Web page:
### The Continuous-Time Impulse

An impulse in continuous time must have zero width'' and unit area under it. One definition is

 (B.3)

An impulse can be similarly defined as the limit of any integrable pulse shape which maintains unit area and approaches zero width at time 0. As a result, the impulse under every definition has the so-called sifting property under integration,

 (B.4)

provided is continuous at . This is often taken as the defining property of an impulse, allowing it to be defined in terms of non-vanishing function limits such as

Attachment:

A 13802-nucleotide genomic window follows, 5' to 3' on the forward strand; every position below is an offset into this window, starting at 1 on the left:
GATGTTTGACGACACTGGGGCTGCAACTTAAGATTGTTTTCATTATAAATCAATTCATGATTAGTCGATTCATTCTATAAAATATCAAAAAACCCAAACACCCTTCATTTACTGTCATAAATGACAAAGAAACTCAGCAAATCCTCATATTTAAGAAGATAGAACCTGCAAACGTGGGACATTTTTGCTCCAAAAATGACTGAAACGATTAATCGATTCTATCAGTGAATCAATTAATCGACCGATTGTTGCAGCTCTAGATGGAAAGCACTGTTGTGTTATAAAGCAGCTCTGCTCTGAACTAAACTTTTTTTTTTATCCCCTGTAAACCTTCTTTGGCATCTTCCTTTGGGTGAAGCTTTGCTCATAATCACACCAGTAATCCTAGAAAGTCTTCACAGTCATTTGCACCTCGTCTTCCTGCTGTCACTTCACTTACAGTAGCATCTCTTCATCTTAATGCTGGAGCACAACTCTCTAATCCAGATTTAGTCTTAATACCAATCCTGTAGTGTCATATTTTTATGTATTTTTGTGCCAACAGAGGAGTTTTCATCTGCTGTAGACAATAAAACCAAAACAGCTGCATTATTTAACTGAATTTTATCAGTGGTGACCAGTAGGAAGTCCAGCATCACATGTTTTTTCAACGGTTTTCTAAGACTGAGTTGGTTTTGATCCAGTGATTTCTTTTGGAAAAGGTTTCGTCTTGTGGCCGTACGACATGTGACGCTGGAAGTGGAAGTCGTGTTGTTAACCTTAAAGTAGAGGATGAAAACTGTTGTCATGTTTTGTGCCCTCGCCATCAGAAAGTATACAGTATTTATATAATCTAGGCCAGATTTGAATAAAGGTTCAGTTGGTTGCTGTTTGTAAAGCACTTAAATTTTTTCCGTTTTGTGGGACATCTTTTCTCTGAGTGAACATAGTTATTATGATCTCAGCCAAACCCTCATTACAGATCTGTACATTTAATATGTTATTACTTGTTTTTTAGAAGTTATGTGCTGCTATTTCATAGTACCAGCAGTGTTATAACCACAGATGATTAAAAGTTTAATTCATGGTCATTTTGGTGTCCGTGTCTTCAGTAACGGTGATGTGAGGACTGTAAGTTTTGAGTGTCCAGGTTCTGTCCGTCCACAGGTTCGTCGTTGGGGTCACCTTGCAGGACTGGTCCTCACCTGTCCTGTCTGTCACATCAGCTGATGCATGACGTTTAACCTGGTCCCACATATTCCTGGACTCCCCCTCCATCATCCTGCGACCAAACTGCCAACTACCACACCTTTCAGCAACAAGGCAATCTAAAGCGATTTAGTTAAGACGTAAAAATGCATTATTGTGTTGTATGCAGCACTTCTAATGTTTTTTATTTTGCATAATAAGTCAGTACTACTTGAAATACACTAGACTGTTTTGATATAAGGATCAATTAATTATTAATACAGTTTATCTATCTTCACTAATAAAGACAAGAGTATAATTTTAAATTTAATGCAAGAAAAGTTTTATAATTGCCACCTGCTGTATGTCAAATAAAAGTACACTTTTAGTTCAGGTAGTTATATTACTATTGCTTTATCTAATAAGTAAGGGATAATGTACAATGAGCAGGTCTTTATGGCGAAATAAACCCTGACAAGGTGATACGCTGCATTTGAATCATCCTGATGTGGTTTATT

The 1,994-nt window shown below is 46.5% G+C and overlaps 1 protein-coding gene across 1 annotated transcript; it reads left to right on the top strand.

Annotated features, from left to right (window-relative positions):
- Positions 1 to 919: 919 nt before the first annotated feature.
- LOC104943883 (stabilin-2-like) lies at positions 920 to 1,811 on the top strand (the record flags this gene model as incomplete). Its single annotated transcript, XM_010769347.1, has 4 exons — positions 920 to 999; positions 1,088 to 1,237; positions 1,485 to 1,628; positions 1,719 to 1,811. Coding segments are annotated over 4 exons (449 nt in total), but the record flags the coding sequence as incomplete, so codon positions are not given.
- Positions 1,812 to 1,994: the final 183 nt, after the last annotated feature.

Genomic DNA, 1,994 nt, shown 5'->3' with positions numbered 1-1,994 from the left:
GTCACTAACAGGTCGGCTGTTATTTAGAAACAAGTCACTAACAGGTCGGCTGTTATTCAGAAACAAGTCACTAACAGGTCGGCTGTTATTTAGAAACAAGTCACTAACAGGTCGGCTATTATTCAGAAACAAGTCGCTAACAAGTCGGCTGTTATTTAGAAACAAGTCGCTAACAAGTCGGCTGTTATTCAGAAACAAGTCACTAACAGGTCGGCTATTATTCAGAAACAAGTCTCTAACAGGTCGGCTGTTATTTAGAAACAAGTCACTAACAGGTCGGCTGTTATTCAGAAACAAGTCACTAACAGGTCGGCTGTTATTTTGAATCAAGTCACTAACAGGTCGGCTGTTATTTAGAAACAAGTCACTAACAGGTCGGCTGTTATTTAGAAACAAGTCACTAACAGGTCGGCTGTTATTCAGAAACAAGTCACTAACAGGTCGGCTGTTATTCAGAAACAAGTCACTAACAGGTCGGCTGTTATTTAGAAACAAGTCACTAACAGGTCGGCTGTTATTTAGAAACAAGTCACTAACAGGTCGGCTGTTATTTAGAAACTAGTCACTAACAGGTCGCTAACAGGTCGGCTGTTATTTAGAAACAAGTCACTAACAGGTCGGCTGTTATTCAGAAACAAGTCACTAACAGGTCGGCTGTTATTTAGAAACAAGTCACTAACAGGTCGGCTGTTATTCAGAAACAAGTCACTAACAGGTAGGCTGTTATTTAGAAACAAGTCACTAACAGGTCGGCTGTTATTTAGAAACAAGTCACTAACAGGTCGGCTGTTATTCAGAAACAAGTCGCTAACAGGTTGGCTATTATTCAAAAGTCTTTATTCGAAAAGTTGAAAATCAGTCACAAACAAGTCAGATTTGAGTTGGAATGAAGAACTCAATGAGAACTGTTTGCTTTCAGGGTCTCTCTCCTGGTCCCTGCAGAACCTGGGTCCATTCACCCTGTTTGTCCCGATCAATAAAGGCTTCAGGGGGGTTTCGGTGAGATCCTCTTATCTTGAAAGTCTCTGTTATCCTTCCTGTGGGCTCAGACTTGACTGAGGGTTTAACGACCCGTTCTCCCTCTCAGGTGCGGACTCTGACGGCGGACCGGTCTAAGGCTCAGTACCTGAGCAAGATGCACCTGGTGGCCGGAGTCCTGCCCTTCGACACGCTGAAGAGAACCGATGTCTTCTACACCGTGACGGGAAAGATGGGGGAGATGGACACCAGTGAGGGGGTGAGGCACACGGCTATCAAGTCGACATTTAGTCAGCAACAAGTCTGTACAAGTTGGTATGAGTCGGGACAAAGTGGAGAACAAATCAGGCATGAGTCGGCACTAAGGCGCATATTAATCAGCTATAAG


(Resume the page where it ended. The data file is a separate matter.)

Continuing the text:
(Note, incidentally, that is in but not .) An impulse is not a function in the usual sense, so it is called instead a distribution or generalized function [12,38]. (It is still commonly called a delta function'', however, despite the misnomer.)
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